Shane Mauss wants to talk to you about LCD, mushrooms and ecstasy. Well, that’s not entirely true. He wants to talk about the brain. But he knows drugs will pull an audience.
“It’s really hard to market the concept of telling jokes about the brain,” Mauss said. “But people will come out and talk about psychedelics, and then I’m able to explore bigger ideas of consciousness and psychology in a fun, palatable way.”
Mauss brings his latest comedy show, “A Good Trip,” to Mac’s Bar Saturday. He describes himself as a “psychonaut,” someone who uses psychedelics to explore the subconscious or otherwise inaccessible parts of his mind. Mauss, 36, began experimenting with psychedelics as a teenager. He started out smoking marijuana, but soon moved on to LSD and mushrooms.
“At first, I was just a reckless, rebellious young man who was interested in exploring different experiences,” he said.
But over the years, Mauss’ relationship with the drugs started to change.
“It started morphing into something I would do responsibly by myself,” he said. “I would sit and journal about my experiences and what I was learning from them. It was a way of bringing out my inner world and seeing myself in a different light, using it as a tool to gain a better understanding of myself and the world.”
Over the last few years, Mauss has been experimenting with ways to bring scientific ideas into his act. His first attempt, the 2013 Netflix special “Mating Season,” brings ideas of Darwinism and procreation instincts into jokes about relationships. His latest comedy album, 2015’s “My Big Break,” uses Mauss’ experience of breaking both of his feet to explore headier topics.
“It was really about sharing these interesting ideas I learned about negativity and how emotions have evolved,” Mauss said. “Pain doesn’t feel good, and none of us like it, but pain exists so that we know when our hand is touching an oven, so that our hand doesn’t burn off. I’m explaining the science of that in a fun way.”
Mauss also hosts a podcast, “Here We Are,” where he interviews members of the scientific community on a wide variety of topics. A former factory worker who never attended college, Mauss tries to make complex topics accessible to blue collar types.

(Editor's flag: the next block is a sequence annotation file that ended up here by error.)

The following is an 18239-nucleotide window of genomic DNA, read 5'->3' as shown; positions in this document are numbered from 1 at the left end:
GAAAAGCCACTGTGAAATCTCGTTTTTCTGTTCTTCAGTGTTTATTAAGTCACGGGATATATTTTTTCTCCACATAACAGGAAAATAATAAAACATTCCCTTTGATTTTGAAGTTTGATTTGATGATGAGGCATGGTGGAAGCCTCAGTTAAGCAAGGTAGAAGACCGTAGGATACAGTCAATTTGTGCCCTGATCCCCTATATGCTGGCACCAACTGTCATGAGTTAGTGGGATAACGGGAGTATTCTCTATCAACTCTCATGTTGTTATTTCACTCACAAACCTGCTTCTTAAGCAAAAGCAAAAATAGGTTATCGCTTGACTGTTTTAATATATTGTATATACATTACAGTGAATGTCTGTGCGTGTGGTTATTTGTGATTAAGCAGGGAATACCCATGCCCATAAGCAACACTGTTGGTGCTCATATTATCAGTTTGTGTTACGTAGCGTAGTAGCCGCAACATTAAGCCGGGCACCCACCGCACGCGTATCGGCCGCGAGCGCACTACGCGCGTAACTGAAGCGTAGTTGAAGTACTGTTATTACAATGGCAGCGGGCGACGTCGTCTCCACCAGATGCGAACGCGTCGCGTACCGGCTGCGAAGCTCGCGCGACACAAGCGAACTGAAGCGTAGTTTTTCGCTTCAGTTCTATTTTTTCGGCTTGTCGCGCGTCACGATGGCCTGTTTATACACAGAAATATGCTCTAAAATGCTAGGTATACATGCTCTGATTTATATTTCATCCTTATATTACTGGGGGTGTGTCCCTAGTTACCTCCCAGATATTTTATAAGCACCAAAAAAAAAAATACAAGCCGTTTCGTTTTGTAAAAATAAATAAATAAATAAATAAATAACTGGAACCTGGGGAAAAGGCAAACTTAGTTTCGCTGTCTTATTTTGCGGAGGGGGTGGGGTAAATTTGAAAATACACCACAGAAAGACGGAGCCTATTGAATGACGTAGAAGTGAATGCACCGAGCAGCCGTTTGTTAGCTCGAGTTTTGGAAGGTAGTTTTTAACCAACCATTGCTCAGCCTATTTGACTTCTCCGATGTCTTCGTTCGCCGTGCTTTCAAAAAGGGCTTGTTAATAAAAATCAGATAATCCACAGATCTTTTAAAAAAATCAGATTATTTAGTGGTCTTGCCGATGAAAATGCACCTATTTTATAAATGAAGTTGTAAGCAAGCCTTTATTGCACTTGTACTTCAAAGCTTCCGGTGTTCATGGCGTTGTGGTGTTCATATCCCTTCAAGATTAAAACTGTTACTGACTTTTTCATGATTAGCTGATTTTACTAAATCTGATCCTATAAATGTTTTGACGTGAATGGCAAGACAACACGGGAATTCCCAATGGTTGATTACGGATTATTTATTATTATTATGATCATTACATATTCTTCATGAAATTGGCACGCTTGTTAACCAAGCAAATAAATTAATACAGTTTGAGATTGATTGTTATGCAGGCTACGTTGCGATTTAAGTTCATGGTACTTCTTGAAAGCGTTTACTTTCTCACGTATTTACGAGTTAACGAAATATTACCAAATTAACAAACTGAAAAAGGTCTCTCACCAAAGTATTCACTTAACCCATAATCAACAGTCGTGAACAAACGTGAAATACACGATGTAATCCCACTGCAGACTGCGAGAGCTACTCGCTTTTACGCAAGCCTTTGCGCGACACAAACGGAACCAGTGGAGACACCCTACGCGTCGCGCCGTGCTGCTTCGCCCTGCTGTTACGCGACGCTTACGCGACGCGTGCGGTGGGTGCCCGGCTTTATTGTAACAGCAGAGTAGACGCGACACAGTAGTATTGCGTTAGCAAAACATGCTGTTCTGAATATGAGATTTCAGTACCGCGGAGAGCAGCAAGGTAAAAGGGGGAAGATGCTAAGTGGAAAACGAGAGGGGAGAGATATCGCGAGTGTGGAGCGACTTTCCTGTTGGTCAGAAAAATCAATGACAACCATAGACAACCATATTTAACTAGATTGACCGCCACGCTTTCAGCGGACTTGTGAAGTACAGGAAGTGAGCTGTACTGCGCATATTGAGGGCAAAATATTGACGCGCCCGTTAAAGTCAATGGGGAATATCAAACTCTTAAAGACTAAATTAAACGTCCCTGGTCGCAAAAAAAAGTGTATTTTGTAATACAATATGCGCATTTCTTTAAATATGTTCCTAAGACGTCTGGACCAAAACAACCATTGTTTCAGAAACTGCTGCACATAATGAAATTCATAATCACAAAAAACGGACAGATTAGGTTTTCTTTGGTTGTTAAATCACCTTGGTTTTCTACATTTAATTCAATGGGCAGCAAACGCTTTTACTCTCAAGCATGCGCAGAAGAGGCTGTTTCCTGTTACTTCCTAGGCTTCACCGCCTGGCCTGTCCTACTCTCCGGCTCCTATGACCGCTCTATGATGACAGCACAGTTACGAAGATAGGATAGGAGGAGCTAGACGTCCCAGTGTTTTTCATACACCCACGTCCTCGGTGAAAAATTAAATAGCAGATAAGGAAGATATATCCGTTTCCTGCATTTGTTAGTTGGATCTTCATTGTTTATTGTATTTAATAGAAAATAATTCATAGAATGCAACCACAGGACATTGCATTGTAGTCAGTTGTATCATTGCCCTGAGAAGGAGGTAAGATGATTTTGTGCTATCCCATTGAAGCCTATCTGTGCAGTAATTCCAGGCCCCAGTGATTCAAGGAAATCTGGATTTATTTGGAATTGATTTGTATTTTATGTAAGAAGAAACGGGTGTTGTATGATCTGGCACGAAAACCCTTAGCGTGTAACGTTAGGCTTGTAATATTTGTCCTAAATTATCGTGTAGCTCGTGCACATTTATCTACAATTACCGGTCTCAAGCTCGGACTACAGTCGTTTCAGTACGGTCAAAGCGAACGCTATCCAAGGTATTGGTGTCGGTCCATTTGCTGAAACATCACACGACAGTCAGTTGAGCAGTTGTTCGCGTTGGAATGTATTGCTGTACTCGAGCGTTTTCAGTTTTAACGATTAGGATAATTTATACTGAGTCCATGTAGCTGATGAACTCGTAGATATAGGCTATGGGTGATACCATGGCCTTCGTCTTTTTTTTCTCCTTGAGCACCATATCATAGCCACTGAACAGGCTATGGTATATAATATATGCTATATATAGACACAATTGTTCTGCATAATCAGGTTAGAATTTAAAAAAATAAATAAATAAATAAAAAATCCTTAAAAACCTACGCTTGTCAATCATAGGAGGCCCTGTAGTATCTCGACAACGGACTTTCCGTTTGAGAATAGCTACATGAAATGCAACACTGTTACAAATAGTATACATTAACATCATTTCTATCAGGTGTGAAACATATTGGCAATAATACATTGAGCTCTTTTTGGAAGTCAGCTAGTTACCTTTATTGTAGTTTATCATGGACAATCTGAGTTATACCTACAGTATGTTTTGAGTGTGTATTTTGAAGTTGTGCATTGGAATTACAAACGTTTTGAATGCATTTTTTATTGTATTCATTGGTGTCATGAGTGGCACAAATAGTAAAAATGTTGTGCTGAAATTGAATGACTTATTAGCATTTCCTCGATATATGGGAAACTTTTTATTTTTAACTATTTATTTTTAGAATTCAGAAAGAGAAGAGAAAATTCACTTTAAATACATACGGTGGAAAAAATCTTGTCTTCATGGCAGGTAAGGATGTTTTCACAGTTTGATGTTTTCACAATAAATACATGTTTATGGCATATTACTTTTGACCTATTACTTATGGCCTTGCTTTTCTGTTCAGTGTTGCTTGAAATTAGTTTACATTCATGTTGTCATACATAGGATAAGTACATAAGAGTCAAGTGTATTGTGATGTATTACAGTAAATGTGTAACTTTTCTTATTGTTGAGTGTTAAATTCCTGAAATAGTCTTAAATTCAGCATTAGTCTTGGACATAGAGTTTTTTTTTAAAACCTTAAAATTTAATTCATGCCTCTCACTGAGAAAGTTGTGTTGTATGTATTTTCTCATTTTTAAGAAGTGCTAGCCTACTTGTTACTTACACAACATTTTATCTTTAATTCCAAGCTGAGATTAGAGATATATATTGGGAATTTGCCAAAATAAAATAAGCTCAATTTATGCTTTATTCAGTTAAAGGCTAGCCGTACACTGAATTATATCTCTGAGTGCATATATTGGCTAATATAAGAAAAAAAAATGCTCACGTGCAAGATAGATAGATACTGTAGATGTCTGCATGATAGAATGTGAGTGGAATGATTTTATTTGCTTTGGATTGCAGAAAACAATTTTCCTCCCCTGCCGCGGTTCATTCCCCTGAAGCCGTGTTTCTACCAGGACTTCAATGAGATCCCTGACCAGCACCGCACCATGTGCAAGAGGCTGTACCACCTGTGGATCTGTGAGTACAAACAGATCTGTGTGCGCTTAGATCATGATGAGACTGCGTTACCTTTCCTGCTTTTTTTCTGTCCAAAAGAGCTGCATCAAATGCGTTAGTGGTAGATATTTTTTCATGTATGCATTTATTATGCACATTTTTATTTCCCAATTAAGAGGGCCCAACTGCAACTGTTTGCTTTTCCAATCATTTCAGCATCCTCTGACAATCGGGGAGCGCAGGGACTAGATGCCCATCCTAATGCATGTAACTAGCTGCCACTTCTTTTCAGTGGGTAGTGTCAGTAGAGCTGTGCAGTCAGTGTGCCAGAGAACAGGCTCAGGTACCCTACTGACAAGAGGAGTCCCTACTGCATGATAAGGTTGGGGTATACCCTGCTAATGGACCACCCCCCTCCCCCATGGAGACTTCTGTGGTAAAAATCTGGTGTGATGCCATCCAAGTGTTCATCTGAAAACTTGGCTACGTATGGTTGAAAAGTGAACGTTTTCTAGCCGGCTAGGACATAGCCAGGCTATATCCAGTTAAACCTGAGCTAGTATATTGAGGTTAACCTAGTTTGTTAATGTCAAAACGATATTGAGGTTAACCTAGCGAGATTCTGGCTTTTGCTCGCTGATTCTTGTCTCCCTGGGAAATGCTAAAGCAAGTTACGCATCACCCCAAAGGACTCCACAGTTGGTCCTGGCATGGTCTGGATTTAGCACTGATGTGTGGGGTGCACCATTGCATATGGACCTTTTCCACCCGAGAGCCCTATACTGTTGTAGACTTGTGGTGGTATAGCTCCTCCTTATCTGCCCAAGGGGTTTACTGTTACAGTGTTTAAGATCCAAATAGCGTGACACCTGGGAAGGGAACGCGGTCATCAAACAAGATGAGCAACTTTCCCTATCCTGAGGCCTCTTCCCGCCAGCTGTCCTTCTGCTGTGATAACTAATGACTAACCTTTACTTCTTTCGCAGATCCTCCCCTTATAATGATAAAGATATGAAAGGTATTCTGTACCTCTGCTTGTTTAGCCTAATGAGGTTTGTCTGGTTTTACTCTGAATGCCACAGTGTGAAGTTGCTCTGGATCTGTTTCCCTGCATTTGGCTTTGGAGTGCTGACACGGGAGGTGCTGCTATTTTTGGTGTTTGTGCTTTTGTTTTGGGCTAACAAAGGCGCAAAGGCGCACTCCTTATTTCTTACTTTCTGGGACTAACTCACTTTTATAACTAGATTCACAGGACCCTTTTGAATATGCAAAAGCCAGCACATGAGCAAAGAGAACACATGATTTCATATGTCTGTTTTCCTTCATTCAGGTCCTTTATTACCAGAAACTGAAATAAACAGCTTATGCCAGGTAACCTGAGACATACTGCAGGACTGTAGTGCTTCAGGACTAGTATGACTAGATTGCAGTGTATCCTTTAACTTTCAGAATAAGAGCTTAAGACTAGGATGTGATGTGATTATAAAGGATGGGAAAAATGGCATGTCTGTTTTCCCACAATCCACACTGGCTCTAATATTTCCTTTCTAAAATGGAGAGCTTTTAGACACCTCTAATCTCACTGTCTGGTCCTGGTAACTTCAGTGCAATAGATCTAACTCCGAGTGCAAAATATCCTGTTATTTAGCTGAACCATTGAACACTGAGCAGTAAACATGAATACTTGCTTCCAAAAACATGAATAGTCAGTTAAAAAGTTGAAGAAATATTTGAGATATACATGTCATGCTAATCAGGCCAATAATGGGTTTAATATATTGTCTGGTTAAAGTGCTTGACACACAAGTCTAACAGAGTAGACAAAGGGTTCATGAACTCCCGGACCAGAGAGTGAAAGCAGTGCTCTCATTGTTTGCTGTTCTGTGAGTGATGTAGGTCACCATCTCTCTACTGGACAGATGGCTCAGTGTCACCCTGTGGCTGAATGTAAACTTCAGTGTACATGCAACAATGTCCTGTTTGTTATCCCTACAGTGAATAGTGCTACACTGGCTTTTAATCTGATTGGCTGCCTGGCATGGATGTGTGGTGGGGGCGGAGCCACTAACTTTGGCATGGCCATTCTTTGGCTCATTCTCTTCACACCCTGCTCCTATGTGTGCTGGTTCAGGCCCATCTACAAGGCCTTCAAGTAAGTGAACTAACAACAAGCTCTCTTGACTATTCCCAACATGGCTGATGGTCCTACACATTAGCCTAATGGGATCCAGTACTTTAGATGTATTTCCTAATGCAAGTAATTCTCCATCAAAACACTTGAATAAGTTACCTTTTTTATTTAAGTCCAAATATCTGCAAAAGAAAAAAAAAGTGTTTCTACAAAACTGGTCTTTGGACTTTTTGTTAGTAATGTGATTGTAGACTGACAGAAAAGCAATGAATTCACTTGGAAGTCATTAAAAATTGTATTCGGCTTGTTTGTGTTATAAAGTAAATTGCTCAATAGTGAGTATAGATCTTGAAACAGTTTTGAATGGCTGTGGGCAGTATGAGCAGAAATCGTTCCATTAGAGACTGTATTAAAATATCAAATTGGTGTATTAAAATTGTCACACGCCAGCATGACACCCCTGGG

“When I’m making the show, I’m thinking of this factory worker who doesn't have a college education, but that doesn’t mean that he’s dumb,” Mauss said. “I think that all of us have natural curiosity, but for some people science seems too intimidating. I’m trying to show that we can all participate in this conversation, and we can all learn this stuff.”
“A Good Trip” is Mauss’ latest attempt to bring scientific ideas into his comedy show. In his own career, Mauss believes he has benefited from the use of psychedelics.
“It doesn’t matter who you’re listening to, whether it’s Jerry Seinfeld or Louis C.K., all they’re doing is ‘Hey, have you noticed this thing,’ pointing out things in that we don’t notice in our day-to-day lives,” Mauss said. “Psychedelics force you to look at things differently, so as far as I’m concerned they are a creative aid.”
But he’s found benefits off stage, as well. “Mushrooms, for me, are the most beneficial,” Mauss said. “I’ve had chronic depression from the age of 10 or so, and they’ve really helped with my depression and helped me figure out directions in life.”
Mauss is an advocate for the clinical use of psychedelics, which is mostly illegal in the U.S. He argues that using the drugs with professional guidance could help users gain insight or explore subconscious feelings.
“I’m not about everyone going out and doing as many drugs as possible,” he said. “We need to have a more informed approach.”
While mushrooms are his psychedelic of choice, Mauss finds each drug has different effects.
“I’m a very messy, disorganized person, and LSD is very functional for me,” he said. “I’ll use LSD, and I’ll clean the house or organize some things. I use it to communicate to my non-conscious world that these are the kind of behaviors I want to be working on.”
Mauss also uses drugs like MDMA — known in club circuits as ecstasy, rolls or molly — or MDA, which is similar to MDMA but with stronger psychedelic effects. These drugs, he said, boost feelings of empathy.
“I like doing MDA with my girlfriend; it opens you up to sharing problems you’re having in a relationship and helps you gain more appreciation for the positive things,” Mauss explained. “MDMA, back when it was legal and used clinically, was often used in relationship counseling.”
Because of the intense emotions that come out with these drugs, Mauss encourages users to be careful where and how they take them.
“Most people think it’s going to be some party drug,” Mauss said. “And then it pulls up some things, you see things in a different light and learn some truths that can be hard to learn in a party setting.”
Mauss believes that responsible use of psychedelics offers new perspectives, which can lead to better understanding of ourselves and better life choices.
“I’m very much about questioning our perspectives and our own versions of reality, because we have a number of cognitive biases, and life is incredibly complex and hard to figure out,” he said. “When we recognize some of these self deceptions, we can have a laugh, but we can also forgive ourselves for a lot of the mistakes we made in life.”
Shane Mauss: “A Good Trip”
7 p.m. and 10 p.m. Saturday, Jan. 28
Mac’s Bar 2700 E. Michigan Ave., Lansing
(517) 484-6795, macsbar.com